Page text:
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Latest news, sport, business, comment, analysis and reviews from the Guardian, the world's leading liberal voice



Published: Sun, 04 Dec 2016 09:00:00 GMT2016-12-04T09:00:00Z

Copyright: Guardian News and Media Limited or its affiliated companies. All rights reserved. 2016
 



Top Tories: hard Brexit stance could lose us next election

Sat, 03 Dec 2016 22:00:33 GMT2016-12-03T22:00:33Z

Ex-ministers reject ‘Ukip-lite’ views and urge Theresa May to spell out her EU strategy

The Tory party could lose the next general election if Theresa May alienates its core of moderate supporters by imitating Ukip and pushing through a hard Brexit, a group of former Conservative ministers and MPs says.

The warning to the prime minister from the party’s senior ranks comes after Tory voters turned to the pro-EU Lib Dems in droves in Thursday’s Richmond Park byelection, delivering one of the biggest electoral shocks of recent times.

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Football abuse scandal grows with 55 clubs now involved

Sat, 03 Dec 2016 21:07:32 GMT2016-12-03T21:07:32Z

Sources from Operation Hydrant reveal number to the Observer, while NSPCC raises concerns that children could be at risk now

More than 50 football clubs have now been named in allegations passed to police investigating child sex abuse, as the scandal continues to engulf the sport.

Child protection sources within Operation Hydrant, the national police body coordinating historical sex abuse claims, have told the Observer that 55 professional and non-league clubs have so far been cited by players claiming they were abused.

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Donald Trump's Taiwan call exposes his inexperience, China state media say

Sun, 04 Dec 2016 03:51:48 GMT2016-12-04T03:51:48Z

Trump advisers point to China’s measured reaction but experts say Beijing leaders will be privately enraged and unnerved

Donald Trump’s controversial decision to hold a 10-minute phone call with Taiwan’s president, Tsai Ing-wen, was caused by the billionaire’s lack of foreign policy experience, a mouthpiece for the Chinese government has claimed.

Related: Critics say Trump's call with Taiwan may alter decades of foreign policy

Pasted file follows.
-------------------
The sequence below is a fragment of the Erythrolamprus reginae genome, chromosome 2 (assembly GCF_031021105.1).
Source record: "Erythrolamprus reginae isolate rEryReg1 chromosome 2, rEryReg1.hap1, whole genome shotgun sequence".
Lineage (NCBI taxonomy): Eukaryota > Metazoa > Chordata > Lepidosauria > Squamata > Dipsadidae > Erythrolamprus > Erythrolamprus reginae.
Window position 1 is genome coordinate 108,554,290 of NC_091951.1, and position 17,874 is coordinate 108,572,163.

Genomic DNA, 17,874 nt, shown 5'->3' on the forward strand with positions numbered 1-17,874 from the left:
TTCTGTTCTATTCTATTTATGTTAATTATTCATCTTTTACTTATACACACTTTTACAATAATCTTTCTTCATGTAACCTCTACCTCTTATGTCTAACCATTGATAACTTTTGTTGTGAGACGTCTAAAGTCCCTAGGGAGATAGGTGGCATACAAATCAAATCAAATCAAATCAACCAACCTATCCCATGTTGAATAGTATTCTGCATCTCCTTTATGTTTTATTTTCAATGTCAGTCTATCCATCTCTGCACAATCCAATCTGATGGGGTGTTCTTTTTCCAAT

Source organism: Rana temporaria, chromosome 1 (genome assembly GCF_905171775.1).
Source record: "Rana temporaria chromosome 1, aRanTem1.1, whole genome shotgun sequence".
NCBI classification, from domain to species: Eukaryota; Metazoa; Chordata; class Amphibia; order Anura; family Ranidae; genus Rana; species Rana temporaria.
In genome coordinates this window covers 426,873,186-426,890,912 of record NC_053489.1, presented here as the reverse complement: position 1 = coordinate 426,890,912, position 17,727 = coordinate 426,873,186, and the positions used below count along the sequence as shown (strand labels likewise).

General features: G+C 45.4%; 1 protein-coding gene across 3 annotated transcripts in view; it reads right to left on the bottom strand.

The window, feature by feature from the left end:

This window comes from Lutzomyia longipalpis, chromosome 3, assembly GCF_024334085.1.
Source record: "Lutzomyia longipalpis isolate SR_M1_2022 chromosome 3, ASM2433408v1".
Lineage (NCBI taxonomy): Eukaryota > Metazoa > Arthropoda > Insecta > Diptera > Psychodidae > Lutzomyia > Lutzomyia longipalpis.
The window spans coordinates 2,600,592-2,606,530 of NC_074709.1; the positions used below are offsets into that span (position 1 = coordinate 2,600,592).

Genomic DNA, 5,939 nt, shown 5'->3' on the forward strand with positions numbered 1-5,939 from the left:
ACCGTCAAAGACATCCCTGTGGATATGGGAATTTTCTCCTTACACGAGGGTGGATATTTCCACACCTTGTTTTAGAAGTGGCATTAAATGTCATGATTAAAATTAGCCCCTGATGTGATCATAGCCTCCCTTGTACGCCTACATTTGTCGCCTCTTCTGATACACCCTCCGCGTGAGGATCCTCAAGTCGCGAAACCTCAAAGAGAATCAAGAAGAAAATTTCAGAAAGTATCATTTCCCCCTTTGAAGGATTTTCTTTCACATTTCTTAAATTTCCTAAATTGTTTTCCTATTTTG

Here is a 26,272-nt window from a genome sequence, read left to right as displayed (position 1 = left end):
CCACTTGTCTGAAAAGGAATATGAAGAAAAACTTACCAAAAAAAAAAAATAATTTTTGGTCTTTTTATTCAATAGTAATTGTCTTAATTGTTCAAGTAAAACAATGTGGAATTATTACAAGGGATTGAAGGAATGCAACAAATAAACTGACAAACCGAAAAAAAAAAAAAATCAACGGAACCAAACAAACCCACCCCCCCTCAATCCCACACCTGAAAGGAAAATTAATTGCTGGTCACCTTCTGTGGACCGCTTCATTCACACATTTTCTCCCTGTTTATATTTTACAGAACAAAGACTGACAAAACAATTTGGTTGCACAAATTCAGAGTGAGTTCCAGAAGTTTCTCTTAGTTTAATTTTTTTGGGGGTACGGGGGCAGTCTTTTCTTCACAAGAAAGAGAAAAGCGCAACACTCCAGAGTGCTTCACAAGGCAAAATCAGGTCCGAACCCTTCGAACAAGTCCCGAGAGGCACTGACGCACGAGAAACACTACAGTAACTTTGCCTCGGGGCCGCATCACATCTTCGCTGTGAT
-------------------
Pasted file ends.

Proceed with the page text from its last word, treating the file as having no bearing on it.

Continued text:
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Fidel Castro's name will never appear on a Cuba monument, says brother Raúl

Sun, 04 Dec 2016 02:25:23 GMT2016-12-04T02:25:23Z

Government will prohibit naming of streets or monuments after Fidel Castro in keeping with his desire to stop a personality cult developing

Cuban President Raúl Castro said on Saturday his government would prohibit the naming of streets or public monuments after his brother Fidel in keeping with the former leader’s desire to avoid developing a personality cult.

The younger Castro told a crowd gathered to pay homage to Fidel Castro in the eastern city of Santiago that the country’s National Assembly would pass in its next session a law fulfilling his brother’s desire that, “once dead, his name and likeness would never be used on institutions, streets, parks or other public sites, and that busts, statutes or other forms of tribute would never be erected”.

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Italy heads to the polls: 'We are playing for the next 20 years' – Renzi

Sun, 04 Dec 2016 06:00:06 GMT2016-12-04T06:00:06Z

Voters to decide between the political establishment and rising populist forces in referendum that could see Renzi resign

Italians are heading to the polls to vote on a referendum that is seen as a test of rising populist forces in the country against the political establishment, in a contest that could end in the resignation of centre-left prime minister, Matteo Renzi.

Voters are deciding whether or not to approve sweeping changes to Italy’s constitution and parliamentary system, reforms that Renzi has argued would increase political stability and give the government more flexibility to tackle enduring economic problems.

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Sick children moved as NHS intensive care units run out of beds

Sat, 03 Dec 2016 21:30:32 GMT2016-12-03T21:30:32Z

Parents urged not to panic and planned operations delayed to cope with ‘record demands’ as winter sets in

Seriously sick children are having to be transported long distances to receive intensive care this weekend because of a lack of beds in major cities.

In England, 85% of beds available in paediatric intensive care units were full on Friday night. But some units in cities including London and Leicester have been forced to declare themselves as “at capacity”. Planned operations are, in some cases, being delayed to prepare for any possible emergencies, as the system shows signs of serious strain as winter starts to bite.

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Man arrested over tweet urging someone to 'Jo Cox' MP Anna Soubry

Sun, 04 Dec 2016 01:32:49 GMT2016-12-04T01:32:49Z

A 25-year-old man from Bethnal Green taken into custody on suspicion of sending malicious communications